16 August 2007. Dysfunction of the ubiquitin-proteasome system (UPS), by which cells dispose of defective proteins, is gaining attention as a mechanism leading to neurodegeneration. Suppression of the UPS led to Parkinson-like behaviors and neuropathology in rats (see ARF related news story). In Alzheimer disease (AD), postmortem analyses reveal impaired proteasome activity in AD brains (Keller et al., 2000).
The UPS has also been implicated in synaptic plasticity (see ARF related news story), but scientists have not known precisely how. Now Peter Kalivas and colleagues at the Medical University of South Carolina have demonstrated that a protein called NAC1 enables proteasome migration to dendritic spines.
NAC1 was originally described as an immediate early gene product in a 1997 report by Kalivas’s lab. The protein has been observed to move from the nucleus to the cytoplasm in response to cellular stimulation (Korutla et al., 2005). Now the Kalivas team reports in the August 15 Journal of Neuroscience that NAC1 is involved in shuttling proteasomes from the nucleus to dendrites following activation.
They first confirmed that NAC1 interacted with proteasomes. In a series of protein binding experiments, first author Haowei Shen and coauthors found that NAC1 binds to two proteasome complex proteins Cul3 and Mov34. Confocal microscopy revealed nuclear colocalization of NAC1 with each of these two proteins.
Because the researchers had previously found that NAC1 can move out of the nucleus in response to activity (Korutla et al., 2005), they wondered whether NAC1 could pull the proteasome complex along with it. They used various ways to elicit cellular activity in their cultured cortical neurons in order to coax NAC1 out of the nucleus. Reasoning that inhibition of proteasomes would cause compensatory translocation of nuclear proteasomes, the researchers treated cells with the proteasome inhibitor MG132 and observed NAC1 and proteasome protein 20S move from the nucleus to the cytoplasm. A similar migration pattern occurred following treatment with bicuculline, which induces synaptic activity. Further, by knocking out NAC1 and also by mutating its binding site, the researchers found that treatments of MG132 and bicuculline no longer budged proteasomes from the nucleus.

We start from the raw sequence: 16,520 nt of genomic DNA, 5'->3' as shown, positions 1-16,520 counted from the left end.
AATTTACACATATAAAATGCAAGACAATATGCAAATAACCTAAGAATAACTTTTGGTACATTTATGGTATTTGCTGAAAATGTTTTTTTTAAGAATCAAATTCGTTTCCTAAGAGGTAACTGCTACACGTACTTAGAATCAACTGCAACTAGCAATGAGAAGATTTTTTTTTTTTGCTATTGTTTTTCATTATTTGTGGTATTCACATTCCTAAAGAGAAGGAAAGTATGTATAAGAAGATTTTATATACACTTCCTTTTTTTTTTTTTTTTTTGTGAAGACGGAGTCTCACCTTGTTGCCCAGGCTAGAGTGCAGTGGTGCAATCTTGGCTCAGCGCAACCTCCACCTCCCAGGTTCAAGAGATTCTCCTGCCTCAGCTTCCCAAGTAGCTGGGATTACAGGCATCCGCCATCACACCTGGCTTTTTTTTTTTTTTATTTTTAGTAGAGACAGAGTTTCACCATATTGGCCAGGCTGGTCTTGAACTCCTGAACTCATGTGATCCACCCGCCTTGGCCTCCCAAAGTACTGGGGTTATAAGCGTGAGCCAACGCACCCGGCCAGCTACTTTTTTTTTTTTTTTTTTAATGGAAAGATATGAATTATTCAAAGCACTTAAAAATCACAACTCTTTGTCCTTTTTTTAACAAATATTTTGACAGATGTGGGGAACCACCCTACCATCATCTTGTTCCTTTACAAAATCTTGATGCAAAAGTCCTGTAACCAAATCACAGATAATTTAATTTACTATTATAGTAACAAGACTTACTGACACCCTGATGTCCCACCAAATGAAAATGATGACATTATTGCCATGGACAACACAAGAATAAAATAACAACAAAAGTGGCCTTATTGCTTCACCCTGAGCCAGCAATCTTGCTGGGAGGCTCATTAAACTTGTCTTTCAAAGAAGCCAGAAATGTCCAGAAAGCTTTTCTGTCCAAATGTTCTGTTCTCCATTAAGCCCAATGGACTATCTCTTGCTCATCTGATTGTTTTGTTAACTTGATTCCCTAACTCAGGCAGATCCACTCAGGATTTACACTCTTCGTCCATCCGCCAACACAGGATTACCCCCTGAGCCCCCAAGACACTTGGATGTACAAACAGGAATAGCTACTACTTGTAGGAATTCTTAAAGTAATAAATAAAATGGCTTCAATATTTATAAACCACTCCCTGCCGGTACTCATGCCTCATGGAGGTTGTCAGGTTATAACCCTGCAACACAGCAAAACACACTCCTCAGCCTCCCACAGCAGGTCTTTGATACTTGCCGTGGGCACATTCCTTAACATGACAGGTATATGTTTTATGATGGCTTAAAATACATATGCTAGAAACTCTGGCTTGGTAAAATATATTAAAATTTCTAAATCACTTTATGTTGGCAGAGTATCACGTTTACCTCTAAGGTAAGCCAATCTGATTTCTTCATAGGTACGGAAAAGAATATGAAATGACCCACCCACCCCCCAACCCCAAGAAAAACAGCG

But is NAC1 targeting a particular destination when it leaves the nucleus? Upon observing that following bicuculline treatment NAC1 colocalized with the proteasome protein Cul3 near dendrites, the researchers suspected that NAC1 was heading toward sites of activity. Indeed, the researchers went on to demonstrate that NAC1 colocalized with the synaptic protein synapsin and the spine structural protein actin. Time-course experiments showed that it took NAC1 as long as 6 hours after bicuculline treatment to reach the dendrites and that levels of the translocated proteins remained elevated for 48 hours after treatment.
“NAC1 was not just moving proteasomes out of the cytoplasm, but NAC1 is involved in taking them all the way out to sites of synapses,” Kalivas said. “It’s the first protein that I and the reviewers are aware of that is involved in activity-mediated movement of the proteasome.”
What’s more, the authors write, “The fact that NAC1 was required for mobilizing the UPS into the cytoplasm in response to pharmacologically inhibiting the proteasome indicates that NAC1 could be an important cellular response to overproduction of these proteins associated with classic neurodegenerative diseases.”—Molly McElroy.
Molly McElroy is a freelance writer based in Melbourne, Florida.
Shen H, Korutla L, Champtiaux N, Toda S, LaLumiere R, Vallone J, Klugmann M, Blendy JA, Mackler SA, Kalivas PW. NAC1 regulates the recruitment of the proteasome complex into dendritic spines. Journal of Neuroscience. 2007 Aug 15;27:8903-8913. Abstract